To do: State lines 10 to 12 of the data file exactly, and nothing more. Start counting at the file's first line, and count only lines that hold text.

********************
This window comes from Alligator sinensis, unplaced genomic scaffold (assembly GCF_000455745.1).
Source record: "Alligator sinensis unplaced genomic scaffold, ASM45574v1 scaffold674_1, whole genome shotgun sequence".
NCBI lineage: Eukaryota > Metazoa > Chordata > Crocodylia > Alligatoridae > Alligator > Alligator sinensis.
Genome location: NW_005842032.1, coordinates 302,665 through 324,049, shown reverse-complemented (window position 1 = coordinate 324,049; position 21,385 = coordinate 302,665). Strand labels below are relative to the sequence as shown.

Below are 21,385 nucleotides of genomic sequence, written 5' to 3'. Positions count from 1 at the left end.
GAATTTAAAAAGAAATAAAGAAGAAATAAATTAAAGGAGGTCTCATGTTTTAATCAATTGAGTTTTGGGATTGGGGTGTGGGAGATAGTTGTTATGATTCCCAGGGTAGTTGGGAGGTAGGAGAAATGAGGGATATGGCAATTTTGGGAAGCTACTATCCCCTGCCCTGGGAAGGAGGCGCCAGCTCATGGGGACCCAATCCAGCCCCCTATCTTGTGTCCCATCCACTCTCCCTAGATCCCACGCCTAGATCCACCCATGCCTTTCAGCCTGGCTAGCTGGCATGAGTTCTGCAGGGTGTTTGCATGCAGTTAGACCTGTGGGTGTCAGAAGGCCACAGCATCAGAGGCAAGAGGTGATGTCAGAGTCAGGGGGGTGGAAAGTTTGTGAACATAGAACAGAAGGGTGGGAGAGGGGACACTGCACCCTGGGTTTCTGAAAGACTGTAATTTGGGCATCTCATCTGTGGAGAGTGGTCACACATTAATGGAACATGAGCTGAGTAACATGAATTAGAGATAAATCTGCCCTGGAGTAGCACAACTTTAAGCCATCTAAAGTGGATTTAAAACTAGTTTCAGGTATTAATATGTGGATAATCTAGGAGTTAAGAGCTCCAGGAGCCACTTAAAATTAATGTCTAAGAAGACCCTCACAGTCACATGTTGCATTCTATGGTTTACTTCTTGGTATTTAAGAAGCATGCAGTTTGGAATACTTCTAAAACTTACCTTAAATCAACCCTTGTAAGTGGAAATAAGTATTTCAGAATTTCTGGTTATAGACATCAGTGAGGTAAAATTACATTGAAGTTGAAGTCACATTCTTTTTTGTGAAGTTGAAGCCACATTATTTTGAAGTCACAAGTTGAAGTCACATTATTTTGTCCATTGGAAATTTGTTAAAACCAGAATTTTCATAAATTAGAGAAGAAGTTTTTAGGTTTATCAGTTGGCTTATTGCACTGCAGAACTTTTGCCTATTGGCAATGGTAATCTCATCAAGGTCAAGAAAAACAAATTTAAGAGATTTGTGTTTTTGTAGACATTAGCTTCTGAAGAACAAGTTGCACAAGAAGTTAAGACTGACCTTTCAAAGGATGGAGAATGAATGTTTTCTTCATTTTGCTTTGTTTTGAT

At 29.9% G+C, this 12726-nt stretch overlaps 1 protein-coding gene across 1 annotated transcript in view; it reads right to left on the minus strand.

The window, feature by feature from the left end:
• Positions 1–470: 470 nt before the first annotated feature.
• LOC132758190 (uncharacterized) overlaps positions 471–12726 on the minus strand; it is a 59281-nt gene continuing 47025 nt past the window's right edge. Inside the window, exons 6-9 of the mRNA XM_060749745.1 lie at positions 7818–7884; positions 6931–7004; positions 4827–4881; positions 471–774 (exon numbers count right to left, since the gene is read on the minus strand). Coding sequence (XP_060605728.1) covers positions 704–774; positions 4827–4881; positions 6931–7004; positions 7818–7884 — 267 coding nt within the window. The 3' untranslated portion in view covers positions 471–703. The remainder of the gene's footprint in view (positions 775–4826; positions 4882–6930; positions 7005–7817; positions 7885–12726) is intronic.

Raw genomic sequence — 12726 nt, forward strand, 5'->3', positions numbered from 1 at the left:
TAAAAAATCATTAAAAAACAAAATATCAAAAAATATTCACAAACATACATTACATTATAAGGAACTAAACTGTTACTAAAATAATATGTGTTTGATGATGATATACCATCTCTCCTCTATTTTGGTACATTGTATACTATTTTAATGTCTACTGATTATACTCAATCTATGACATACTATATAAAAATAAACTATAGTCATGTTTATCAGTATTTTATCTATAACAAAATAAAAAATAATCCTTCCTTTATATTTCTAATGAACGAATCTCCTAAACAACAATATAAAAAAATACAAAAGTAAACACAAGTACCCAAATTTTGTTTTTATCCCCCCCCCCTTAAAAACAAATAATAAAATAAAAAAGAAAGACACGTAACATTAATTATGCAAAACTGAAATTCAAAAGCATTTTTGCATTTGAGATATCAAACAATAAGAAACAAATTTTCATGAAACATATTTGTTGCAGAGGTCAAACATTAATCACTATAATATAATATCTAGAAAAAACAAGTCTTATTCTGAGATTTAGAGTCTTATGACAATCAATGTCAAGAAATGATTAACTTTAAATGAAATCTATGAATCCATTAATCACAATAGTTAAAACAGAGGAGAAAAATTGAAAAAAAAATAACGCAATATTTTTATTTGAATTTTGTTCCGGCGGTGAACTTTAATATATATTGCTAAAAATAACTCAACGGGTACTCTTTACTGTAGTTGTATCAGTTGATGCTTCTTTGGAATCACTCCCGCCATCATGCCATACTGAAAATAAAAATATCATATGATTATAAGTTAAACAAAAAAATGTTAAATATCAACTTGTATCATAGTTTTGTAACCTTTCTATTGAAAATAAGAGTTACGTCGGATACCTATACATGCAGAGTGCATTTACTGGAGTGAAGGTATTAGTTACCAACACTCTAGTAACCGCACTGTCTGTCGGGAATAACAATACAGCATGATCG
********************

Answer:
• LOC132758190 (uncharacterized) overlaps positions 471–12726 on the minus strand; it is a 59281-nt gene continuing 47025 nt past the window's right edge. Inside the window, exons 6-9 of the mRNA XM_060749745.1 lie at positions 7818–7884; positions 6931–7004; positions 4827–4881; positions 471–774 (exon numbers count right to left, since the gene is read on the minus strand). Coding sequence (XP_060605728.1) covers positions 704–774; positions 4827–4881; positions 6931–7004; positions 7818–7884 — 267 coding nt within the window. The 3' untranslated portion in view covers positions 471–703. The remainder of the gene's footprint in view (positions 775–4826; positions 4882–6930; positions 7005–7817; positions 7885–12726) is intronic.

Raw genomic sequence — 12726 nt, forward strand, 5'->3', positions numbered from 1 at the left:
TAAAAAATCATTAAAAAACAAAATATCAAAAAATATTCACAAACATACATTACATTATAAGGAACTAAACTGTTACTAAAATAATATGTGTTTGATGATGATATACCATCTCTCCTCTATTTTGGTACATTGTATACTATTTTAATGTCTACTGATTATACTCAATCTATGACATACTATATAAAAATAAACTATAGTCATGTTTATCAGTATTTTATCTATAACAAAATAAAAAATAATCCTTCCTTTATATTTCTAATGAACGAATCTCCTAAACAACAATATAAAAAAATACAAAAGTAAACACAAGTACCCAAATTTTGTTTTTATCCCCCCCCCCTTAAAAACAAATAATAAAATAAAAAAGAAAGACACGTAACATTAATTATGCAAAACTGAAATTCAAAAGCATTTTTGCATTTGAGATATCAAACAATAAGAAACAAATTTTCATGAAACATATTTGTTGCAGAGGTCAAACATTAATCACTATAATATAATATCTAGAAAAAACAAGTCTTATTCTGAGATTTAGAGTCTTATGACAATCAATGTCAAGAAATGATTAACTTTAAATGAAATCTATGAATCCATTAATCACAATAGTTAAAACAGAGGAGAAAAATTGAAAAAAAAATAACGCAATATTTTTATTTGAATTTTGTTCCGGCGGTGAACTTTAATATATATTGCTAAAAATAACTCAACGGGTACTCTTTACTGTAGTTGTATCAGTTGATGCTTCTTTGGAATCACTCCCGCCATCATGCCATACTGAAAATAAAAATATCATATGATTATAAGTTAAACAAAAAAATGTTAAATATCAACTTGTATCATAGTTTTGTAACCTTTCTATTGAAAATAAGAGTTACGTCGGATACCTATACATGCAGAGTGCATTTACTGGAGTGAAGGTATTAGTTACCAACACTCTAGTAACCGCACTGTCTGTCGGGAATAACAATACAGCATGATCG